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Monsoon 2020: Be Ready to Battle with Monsoon Diseases

Pritam Kashyap
Pritam Kashyap

Monsoon arrival gives hope for good agriculture and respite from the summer heat, but it also comes with a lot of diseases. Preparations are underway to minimise mosquito-borne diseases such as dengue, malaria, filaria and chikungunya as due to COVID-19. The most mosquito-borne disease has similarities in symptoms of those diseases in COVID-19 and training is required for health staff members. 

Concern also arises as vector-borne diseases numbers increase during the monsoon due to water stagnation, serving as a breeding space for mosquitoes. In vector-borne, only malaria has a specific treatment whereas dengue and chikungunya are mostly treated symptomatically. There is no vaccine for these diseases and thus prevention is the only strategy and people needs to be alert beforehand. During monsoons, our immune system is weakened and we are also prone to other diseases like Common Cold & Flu, Cholera, Typhoid, Hepatitis A,   Diarrhoea etc.  The hot, humid and wet weather makes it favourable for the growth of the micro-organisms. It may also result in respiratory tract diseases or skin infections. 

According to India Meteorological Department (IMD) now monsoon has arrived in Goa, some parts of Konkan, Madhya Maharashtra, Marathwada, remaining parts of Karnataka, Odisha, a coastal district of Mizoram, Manipur, Tripura and Assam, entire Rayalaseema & Coastal Andhra Pradesh & parts of Telangana. In few days, monsoon is expected to reach parts of Chhattisgarh and West Bengal also.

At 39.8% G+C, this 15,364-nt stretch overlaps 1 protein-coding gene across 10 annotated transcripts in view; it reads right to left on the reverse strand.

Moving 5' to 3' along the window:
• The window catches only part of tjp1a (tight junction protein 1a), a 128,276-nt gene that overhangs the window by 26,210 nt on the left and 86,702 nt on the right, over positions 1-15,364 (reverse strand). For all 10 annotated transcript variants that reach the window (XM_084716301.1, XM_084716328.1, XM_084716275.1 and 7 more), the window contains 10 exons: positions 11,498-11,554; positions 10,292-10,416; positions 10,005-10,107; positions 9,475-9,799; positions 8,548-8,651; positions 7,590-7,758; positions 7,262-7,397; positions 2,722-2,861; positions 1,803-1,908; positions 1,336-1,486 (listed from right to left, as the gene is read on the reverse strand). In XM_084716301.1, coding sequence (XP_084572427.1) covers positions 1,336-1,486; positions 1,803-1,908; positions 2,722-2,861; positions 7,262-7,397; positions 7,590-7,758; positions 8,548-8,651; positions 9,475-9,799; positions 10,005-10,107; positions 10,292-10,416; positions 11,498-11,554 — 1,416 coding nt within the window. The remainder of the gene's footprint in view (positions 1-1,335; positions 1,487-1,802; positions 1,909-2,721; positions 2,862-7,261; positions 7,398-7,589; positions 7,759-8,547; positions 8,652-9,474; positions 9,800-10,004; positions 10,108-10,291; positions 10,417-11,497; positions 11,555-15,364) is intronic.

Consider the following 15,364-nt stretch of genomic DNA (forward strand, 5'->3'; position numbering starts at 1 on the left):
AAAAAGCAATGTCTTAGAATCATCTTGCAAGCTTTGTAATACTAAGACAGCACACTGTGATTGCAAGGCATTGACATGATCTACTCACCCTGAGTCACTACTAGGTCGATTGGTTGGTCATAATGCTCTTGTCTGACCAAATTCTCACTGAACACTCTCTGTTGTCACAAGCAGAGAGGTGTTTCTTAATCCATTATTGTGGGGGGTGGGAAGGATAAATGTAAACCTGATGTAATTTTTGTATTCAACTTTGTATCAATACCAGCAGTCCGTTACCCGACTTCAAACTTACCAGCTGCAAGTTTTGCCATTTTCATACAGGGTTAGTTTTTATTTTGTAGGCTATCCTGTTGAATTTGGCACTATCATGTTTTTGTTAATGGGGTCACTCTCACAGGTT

Preventive measures for all the upcoming disease include providing clean drinking water, better sanitation, social distancing, wearing a mask, practising good hygiene and better handwashing. Application of anti-repellent mosquito creams and electronic mosquito repellent devices like mosquito rackets can be used during the monsoon season to avoid mosquitoes at home. Even people should also wear full sleeve clothing when out in the day to avoid mosquito bites. It is important to remember that the dengue mosquito usually bites only in the day time and breeds in clean, freshwater. So any water accumulation should be avoided. Immunity can be boosted by eating Vitamin C rich foods and green leafy vegetables or following AYUSH Ministry guidelines for COVID-19. Avoid eating raw food like salads as it is difficult or ascertain to tell whether they have been washed, cleaned and stored at the right temperature. Avoid roadside or street food which may be made in contaminated water and trigger diarrhoea. Older people are more vulnerable victims of ailments so proper care is required.  

Enjoy monsoon 2020 with care, precaution and prevention as life isn't about waiting for the storm to pass. It's about learning how to dance in the rain. 

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